I suggest you try 'Bob A Lot' This durable plastic dog toy “bobs” along when your dog plays with it and, dispenses treats as it wobbles.The Bob-A-Lot has openings that can be adjusted so you can adjust the difficulty level. This treat dispensing toy has stellar ratings on Amazon.com.

8.0 Socialization

A Shelter dog has usually been given up by their owner for a variety of pretty minor behavioral problems. These can be fixed with careful training and some proper care.

If your Beagle rescue won't settle in her new home she may not have been socialized as a puppy and may need someone to help her through this process.

The happy news is that it's never too late to start socializing a dog.

The not so happy news is, that its going to take some time and a lot of patience before your new little partner gains confidence and settles into her new safe environment.

Tell family and friends to allow your dog to approach them on her own time. Get everybody on board to help a rescued Beagle adjust to her new home .

Beagle rescue won't settle

9.0 Become your dog's Alpha

You will need to establish yourself as the pack leader and set the boundaries. Your Beagle girl needs to know you’re in charge or she will be difficult to train.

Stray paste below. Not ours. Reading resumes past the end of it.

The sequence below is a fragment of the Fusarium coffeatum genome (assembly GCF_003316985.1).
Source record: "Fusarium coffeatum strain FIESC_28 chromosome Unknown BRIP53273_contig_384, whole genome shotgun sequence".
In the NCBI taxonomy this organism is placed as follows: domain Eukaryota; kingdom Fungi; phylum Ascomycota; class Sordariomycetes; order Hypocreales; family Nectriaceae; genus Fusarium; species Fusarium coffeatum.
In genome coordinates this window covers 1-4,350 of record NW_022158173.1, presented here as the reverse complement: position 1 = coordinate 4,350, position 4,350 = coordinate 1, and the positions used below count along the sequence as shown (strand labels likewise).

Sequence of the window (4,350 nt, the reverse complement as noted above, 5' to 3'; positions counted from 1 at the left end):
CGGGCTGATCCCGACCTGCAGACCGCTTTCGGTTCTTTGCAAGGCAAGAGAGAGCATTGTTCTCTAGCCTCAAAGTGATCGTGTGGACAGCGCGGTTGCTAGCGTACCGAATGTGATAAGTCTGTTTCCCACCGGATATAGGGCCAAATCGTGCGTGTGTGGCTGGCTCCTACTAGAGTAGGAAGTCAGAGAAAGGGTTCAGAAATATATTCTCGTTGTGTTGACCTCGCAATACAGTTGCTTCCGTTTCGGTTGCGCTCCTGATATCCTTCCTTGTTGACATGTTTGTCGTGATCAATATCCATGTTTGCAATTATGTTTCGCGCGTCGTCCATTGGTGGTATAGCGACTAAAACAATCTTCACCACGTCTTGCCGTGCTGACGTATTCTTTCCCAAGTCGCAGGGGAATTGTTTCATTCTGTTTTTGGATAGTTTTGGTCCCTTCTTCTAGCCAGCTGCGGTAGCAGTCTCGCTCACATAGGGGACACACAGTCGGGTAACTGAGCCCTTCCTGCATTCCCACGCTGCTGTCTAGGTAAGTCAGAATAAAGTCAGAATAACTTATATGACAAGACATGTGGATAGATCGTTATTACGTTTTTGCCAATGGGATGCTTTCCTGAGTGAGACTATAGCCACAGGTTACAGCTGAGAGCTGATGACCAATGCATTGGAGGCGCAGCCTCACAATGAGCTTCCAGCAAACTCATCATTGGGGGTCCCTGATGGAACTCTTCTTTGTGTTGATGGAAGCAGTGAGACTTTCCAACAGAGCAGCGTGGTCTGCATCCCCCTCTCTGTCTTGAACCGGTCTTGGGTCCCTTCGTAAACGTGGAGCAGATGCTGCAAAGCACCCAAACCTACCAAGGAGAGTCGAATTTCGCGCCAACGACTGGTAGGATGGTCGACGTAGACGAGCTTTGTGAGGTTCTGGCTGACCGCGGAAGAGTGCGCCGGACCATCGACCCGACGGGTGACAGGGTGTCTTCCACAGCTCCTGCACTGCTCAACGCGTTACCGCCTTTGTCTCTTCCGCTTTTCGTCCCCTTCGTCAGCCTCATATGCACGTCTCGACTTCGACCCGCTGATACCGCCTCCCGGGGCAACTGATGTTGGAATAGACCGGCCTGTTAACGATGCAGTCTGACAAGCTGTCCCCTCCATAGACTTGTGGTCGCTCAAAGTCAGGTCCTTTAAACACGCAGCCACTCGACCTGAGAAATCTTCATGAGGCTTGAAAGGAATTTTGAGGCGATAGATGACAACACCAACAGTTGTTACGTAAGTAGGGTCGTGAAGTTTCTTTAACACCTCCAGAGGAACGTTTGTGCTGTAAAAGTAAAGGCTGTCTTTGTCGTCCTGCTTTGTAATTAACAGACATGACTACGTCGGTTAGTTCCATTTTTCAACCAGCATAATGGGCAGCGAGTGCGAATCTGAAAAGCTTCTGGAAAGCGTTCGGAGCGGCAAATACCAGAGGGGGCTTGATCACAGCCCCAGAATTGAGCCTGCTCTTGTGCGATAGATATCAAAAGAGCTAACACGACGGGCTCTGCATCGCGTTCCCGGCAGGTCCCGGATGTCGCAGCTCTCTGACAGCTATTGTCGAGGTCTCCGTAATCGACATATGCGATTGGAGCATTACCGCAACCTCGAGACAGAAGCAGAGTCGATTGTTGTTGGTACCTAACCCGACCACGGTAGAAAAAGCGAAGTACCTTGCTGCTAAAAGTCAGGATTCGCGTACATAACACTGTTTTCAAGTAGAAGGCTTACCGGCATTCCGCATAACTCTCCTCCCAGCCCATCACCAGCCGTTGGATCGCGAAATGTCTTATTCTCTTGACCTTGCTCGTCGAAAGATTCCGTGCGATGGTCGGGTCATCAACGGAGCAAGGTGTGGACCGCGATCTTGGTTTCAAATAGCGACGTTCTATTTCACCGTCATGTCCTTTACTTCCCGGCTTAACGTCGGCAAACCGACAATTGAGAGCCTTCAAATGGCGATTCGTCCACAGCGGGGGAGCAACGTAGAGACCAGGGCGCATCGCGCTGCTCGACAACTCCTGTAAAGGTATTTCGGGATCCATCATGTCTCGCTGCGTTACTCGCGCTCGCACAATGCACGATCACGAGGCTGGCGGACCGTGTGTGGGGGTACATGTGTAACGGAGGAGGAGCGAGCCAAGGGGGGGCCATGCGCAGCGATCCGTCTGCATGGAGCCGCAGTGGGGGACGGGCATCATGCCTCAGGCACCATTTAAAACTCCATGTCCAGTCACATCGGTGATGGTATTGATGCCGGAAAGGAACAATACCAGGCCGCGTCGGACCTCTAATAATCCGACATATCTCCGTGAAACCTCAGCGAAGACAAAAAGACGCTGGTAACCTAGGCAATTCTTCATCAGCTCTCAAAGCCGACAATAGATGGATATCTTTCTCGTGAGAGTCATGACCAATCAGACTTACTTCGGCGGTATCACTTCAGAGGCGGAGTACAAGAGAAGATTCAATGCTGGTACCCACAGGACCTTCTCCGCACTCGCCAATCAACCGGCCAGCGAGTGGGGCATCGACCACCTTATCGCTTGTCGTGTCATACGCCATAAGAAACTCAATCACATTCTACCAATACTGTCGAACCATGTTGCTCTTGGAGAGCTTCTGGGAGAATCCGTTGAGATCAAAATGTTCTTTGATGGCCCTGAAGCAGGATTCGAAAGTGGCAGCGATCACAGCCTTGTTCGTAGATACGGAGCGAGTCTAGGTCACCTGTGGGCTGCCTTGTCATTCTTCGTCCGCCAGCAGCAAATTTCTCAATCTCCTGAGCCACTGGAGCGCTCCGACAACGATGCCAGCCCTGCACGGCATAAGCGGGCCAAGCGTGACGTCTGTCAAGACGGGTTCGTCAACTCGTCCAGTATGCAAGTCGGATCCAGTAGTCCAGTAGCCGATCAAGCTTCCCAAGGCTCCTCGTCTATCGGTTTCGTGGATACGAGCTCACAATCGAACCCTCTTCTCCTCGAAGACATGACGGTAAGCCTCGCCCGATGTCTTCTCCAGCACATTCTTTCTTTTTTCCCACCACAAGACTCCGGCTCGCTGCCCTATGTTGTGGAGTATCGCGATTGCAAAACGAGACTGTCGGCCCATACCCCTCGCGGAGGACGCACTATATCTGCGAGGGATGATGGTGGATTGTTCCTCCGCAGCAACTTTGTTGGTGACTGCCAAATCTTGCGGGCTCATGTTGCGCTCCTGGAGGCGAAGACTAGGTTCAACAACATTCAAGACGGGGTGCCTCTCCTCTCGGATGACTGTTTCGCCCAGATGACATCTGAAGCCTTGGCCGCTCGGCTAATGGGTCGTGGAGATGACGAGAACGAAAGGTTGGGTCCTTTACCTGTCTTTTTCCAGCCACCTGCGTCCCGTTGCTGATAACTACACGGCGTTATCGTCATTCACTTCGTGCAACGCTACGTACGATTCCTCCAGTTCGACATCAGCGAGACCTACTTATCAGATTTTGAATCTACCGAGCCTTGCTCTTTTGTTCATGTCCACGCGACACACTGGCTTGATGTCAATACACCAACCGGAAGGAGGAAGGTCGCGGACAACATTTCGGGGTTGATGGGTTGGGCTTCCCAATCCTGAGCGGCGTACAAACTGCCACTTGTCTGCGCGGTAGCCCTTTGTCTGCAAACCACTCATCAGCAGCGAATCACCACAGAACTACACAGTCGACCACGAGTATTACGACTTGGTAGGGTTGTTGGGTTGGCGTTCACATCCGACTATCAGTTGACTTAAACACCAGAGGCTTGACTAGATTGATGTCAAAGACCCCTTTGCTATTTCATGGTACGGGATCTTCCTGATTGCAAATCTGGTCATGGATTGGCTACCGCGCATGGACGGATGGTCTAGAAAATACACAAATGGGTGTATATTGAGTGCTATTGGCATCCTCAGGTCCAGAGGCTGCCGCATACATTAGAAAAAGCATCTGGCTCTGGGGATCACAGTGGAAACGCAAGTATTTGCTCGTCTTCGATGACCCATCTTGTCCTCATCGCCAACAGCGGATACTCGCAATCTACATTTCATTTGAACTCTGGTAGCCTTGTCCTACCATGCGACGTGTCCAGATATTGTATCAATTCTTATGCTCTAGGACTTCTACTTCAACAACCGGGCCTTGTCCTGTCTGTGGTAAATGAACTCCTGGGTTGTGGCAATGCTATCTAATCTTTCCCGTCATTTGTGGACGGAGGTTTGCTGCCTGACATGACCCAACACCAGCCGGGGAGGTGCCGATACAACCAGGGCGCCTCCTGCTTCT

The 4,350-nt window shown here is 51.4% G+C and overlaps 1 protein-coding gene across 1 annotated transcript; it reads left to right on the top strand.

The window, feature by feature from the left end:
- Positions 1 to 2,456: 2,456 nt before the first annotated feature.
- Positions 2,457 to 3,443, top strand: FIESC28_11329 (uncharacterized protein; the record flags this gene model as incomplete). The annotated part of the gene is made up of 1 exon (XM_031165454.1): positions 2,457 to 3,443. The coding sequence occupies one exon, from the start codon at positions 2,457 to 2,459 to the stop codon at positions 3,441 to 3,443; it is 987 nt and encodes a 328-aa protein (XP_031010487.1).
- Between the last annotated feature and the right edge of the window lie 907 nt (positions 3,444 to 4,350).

If your dog does something good, and you want her to continue doing it in the future, reward her!

If your dog does something you don’t want her to repeat, give her something else to do instead.

10.0 Teach Your Dog NOT To Run out of open doors and gates

Beagles love running out to open spaces. I know mine are among the worlds best escape artists. A shelter dog have an inbred ability for squeezing out the front door and charging into danger.

You don't want to have to run after your dog every time somebody goes to the front door. It's embarrassing when a visitor shows up, not to mention dangerous.

As a responsible dog owner, you should teach your Beagle not to run out an open door or gate.

If your Beagle rescue won't settle in her new home and you're at the end of your tether please contact me . Use the comment box below this post . thank you!

Cheers For Now

Richard S.